However, the most socialist aspect of Social Security is not that it represents a transfer of wealth. It is that the program is mandatory. The only way for the government to accomplish a transfer of wealth from one party to another is to force people to participate. This is why George W. Bush’s proposal to “privatize” Social Security would not have made it any less “socialist.” People would still have been forced to participate; only they would now have the option of handing their money over to W’s tax-subsidized buddies on Wall Street rather than to the federal government. Imagine if he had been successful in implementing this in 2004.

Free market capitalism and socialism truly are opposites, but the fundamental difference is one of rights, not economics. True free market capitalism recognizes every individual’s right to keep the product of his labor and dispose of it as he sees fit. Social Security denies this right. It must be responsibly phased out, without cutting off present beneficiaries, and replaced with nothing. That prospect should scare no one at this point. With a government that is $14 trillion in debt and planning to borrow more every year for the foreseeable future, I would trust the most irresponsible individual I know before the federal government – with his retirement money and mine.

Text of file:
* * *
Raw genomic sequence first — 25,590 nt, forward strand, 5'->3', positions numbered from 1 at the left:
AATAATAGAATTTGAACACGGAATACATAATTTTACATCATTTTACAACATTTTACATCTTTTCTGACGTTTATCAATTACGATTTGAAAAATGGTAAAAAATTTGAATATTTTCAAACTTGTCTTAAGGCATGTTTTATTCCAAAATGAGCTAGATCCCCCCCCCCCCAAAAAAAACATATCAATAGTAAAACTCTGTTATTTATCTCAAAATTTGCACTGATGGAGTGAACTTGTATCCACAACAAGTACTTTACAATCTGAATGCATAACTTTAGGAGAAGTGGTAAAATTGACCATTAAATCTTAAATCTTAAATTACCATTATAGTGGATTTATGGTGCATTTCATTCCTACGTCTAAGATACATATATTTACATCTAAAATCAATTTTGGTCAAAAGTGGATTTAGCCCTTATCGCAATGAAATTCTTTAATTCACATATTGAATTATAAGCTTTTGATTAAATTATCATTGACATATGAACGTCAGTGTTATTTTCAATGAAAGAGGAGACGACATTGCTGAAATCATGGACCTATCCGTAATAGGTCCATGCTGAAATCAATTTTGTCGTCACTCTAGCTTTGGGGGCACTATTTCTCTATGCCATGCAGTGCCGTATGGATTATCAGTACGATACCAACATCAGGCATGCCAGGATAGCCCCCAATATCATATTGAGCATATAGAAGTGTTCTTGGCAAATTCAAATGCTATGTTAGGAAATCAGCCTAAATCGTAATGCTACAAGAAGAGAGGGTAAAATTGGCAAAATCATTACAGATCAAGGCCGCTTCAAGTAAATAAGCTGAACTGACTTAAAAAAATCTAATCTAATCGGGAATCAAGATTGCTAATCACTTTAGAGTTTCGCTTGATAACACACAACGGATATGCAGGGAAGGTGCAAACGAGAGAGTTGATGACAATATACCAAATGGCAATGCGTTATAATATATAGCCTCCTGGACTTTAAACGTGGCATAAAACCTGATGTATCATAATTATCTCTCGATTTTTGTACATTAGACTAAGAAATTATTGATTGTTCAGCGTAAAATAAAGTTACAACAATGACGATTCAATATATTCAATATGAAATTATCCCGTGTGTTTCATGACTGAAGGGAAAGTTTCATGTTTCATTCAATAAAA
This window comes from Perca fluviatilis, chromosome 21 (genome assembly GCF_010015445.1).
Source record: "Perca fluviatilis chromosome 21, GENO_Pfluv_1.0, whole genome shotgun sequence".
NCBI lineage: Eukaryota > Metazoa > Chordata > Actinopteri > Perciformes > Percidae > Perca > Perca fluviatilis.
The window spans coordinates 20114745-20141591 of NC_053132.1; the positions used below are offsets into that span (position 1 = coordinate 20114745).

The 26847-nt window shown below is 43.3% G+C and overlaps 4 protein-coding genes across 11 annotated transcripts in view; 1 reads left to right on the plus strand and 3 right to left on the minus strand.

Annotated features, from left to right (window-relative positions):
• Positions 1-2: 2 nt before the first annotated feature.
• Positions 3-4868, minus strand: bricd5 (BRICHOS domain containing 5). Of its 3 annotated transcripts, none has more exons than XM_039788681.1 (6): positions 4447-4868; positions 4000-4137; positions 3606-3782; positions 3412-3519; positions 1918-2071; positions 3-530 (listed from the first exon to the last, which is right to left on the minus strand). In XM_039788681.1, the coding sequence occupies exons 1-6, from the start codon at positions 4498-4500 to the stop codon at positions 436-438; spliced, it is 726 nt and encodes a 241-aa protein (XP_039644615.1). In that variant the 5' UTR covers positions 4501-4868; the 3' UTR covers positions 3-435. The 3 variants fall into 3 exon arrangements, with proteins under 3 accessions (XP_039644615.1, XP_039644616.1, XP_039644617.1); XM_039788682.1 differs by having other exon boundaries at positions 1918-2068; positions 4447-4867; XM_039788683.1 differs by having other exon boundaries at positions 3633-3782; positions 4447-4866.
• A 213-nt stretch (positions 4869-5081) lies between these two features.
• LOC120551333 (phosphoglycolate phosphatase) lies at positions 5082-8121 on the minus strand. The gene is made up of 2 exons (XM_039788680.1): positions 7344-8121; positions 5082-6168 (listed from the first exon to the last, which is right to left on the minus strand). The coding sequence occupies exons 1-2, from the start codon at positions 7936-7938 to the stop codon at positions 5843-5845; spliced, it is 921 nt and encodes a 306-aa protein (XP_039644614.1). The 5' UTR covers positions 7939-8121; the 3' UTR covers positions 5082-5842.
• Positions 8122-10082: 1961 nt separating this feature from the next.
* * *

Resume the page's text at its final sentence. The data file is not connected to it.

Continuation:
Check out Tom Mullen’s book, A Return to Common Sense: Reawakening Liberty in the Inhabitants of America. Right Here!

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© Thomas Mullen 2011